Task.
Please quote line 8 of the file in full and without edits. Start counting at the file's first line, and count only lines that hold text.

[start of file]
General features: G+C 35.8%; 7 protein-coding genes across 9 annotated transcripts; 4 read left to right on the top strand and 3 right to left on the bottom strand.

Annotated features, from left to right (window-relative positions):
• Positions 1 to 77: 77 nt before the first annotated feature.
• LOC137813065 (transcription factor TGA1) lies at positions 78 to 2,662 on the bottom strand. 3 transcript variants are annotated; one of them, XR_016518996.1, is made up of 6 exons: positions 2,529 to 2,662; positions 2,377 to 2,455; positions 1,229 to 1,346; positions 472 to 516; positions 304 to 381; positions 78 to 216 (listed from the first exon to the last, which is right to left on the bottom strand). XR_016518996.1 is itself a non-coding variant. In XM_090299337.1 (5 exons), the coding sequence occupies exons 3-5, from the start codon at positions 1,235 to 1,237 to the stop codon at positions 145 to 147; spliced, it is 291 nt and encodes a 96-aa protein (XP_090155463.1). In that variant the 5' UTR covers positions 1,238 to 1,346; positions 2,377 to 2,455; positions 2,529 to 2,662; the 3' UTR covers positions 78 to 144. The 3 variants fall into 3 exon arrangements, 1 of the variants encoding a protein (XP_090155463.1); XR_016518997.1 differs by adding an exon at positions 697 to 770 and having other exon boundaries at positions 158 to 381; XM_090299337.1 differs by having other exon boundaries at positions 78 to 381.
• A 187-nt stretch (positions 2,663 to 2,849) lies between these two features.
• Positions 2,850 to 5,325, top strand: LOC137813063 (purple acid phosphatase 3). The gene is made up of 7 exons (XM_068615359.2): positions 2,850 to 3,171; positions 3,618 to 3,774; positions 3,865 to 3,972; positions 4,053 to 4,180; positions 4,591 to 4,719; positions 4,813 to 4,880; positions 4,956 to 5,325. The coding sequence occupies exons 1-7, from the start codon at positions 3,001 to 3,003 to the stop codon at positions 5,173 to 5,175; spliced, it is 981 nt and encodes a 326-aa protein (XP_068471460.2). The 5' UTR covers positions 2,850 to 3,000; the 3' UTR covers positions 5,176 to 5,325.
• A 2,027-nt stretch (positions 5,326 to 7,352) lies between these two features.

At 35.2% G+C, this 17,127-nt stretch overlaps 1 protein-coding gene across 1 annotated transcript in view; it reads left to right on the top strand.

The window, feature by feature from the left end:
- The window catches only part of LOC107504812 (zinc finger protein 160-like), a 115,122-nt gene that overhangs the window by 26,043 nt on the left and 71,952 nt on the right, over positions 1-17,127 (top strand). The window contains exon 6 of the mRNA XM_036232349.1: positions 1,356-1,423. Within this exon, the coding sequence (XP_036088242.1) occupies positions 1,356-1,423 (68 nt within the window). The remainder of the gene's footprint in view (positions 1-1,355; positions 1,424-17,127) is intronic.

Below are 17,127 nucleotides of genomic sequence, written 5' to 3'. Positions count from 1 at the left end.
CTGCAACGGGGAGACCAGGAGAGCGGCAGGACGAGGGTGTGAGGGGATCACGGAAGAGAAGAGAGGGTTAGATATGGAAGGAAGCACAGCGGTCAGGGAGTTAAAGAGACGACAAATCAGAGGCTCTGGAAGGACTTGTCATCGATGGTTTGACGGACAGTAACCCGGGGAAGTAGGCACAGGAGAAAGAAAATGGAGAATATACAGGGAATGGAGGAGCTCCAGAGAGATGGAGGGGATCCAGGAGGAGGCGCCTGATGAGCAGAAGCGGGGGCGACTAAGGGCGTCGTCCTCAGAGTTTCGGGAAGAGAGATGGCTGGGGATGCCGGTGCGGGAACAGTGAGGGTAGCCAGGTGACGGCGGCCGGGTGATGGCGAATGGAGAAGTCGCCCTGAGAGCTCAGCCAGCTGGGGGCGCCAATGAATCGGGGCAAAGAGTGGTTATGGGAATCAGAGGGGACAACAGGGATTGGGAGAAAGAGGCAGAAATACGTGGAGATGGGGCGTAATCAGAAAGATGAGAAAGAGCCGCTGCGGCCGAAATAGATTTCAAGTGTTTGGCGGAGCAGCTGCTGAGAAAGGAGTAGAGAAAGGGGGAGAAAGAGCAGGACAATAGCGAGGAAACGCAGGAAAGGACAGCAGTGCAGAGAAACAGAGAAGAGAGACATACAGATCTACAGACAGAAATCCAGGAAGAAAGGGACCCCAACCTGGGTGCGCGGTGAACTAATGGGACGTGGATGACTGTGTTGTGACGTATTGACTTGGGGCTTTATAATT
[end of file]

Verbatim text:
At 35.2% G+C, this 17,127-nt stretch overlaps 1 protein-coding gene across 1 annotated transcript in view; it reads left to right on the top strand.